Do I apply for a new position after a short stint?
January 17, 2014 1:48 PM   Subscribe

It's becoming fairly obvious from all sides that neither my employer or myself are happy with the current situation. Do I bail or stick it out until they fire me?

Followup to this question. Things have continued to go downhill and a new position has opened up with another company doing pretty much exactly my job now. I like my job, I believe in it and it's challenging - however, I don't like my company's culture and the disorganization. I'm constantly stressed, worried about daily about being fired, and constantly have emails regarding basic mistakes CCed to my boss's boss. I feel as though I'm just counting down the days until I get pulled in for a formal review and given 60 days. A new position has opened up at a competing company who I interviewed for before and was very excited to work for them. The job offer didn't pan out and I accepted my current position as I was working a contract that was set to end shortly then starting fearing unemployment. So I jumped on the first opportunity to come along, and I'm grateful for it. It's in the field I want to be in, working with the software I want, and I like it. The same can't be said for my company, I feel like I have very little support, idiotic because I lack the extensive business knowledge (I was hired with the understanding that I was IT then that manager was suddenly fired leaving me in limbo but everyone else on my team has been here 5+ years), and constantly stressed since I have very little feedback from my manager. Since I've been here, I've forged my own relationships and have attempted to excel at this position but am constantly beaten down by the lack of communications between teams, the lack of standardization, and overall frustrated.

I want to apply for the open position but need to put this job on my resume since it's very relevant experience. Do I apply for the new position, attempt to make the best of this situation, or just accept that it's a bad fit and do the best I can til they fire me? If I apply, what do I say with why I'm looking so soon? To complicate matters, I also have short term gigs on my resume where the first position I was at for longer then a year ended since I moved out of state, had a terrible 2 jobs after moving and then moved into IT contracting for the past 3 years. So it looks like I've had a new job every year at 28, not good...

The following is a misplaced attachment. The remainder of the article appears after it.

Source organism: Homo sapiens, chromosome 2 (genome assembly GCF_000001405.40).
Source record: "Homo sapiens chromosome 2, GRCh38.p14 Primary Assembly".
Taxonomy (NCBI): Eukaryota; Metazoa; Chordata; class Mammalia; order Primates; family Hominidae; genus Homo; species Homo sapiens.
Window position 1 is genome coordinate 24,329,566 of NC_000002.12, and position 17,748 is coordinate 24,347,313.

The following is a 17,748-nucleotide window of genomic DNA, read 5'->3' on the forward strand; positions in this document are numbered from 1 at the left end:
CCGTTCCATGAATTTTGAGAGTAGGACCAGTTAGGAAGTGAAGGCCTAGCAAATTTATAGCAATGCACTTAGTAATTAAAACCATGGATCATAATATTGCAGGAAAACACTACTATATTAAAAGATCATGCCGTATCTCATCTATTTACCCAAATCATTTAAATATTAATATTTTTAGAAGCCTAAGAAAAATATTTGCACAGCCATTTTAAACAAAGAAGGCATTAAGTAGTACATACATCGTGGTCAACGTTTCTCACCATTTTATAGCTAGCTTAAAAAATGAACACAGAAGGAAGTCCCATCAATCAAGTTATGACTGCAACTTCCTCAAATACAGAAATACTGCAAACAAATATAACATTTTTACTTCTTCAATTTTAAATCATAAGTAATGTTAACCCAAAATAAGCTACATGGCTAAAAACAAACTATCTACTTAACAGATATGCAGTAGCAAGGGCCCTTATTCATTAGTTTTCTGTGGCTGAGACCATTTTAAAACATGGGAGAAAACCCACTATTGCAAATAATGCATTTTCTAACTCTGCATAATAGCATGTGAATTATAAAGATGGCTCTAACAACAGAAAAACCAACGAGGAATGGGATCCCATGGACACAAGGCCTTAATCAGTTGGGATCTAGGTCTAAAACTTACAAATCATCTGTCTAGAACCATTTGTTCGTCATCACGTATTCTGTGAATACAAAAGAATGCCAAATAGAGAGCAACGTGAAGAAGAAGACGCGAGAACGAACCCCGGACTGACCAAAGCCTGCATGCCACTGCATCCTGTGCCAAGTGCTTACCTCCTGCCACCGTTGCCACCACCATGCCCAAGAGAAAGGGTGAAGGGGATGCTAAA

posted by lpcxa0 to Work & Money (5 answers total) 2 users marked this as a favorite
Put the job on your resume and apply for the job.

If you're asked why you're making a move, have a pat answer avaialble, "I have interviewed here before and I really love the culture and environment. While my current position is interesting, I belivee that working for X company is a much better fit for me."

As for changing jobs, welcome to the modern world. Most employers aren't going to blink twice, ESPECIALLY if you're in software.
posted by Ruthless Bunny at 1:52 PM on January 17, 2014 [3 favorites]

Is there a downside to applying for the other job and seeing what happens? I can't see one. I see a whole lot of upsides, however, and the best case scenario sounds pretty awesome.

It's one of those things where you would have few if any regrets for trying (even if you don't get the other job), but you'll probably have many regrets for not at least giving it a shot.
posted by SpacemanStix at 2:14 PM on January 17, 2014 [1 favorite]

I had a similar situation. I put the job on my resume and when I was asked about it, I said it just wasn't a good fit for me or the employer and I was looking to move on. People were sympathetic.
posted by anotheraccount at 3:16 PM on January 17, 2014 [1 favorite]

It's great to be employed while you look for work, as long as you don't let the current job tempt you into being lazy about looking. Look away, leave, and don't look back.
posted by davejay at 3:22 PM on January 17, 2014 [1 favorite]

It may be industry/location specific, but job hopping is not inherently always a problem. However, hopefully you are able to explain those job changes with more than just "poor fit."

Also, applying for the new position, and attempting to make the best of your current one, need not be mutually exclusive.
posted by sm1tten at 6:17 PM on January 17, 2014

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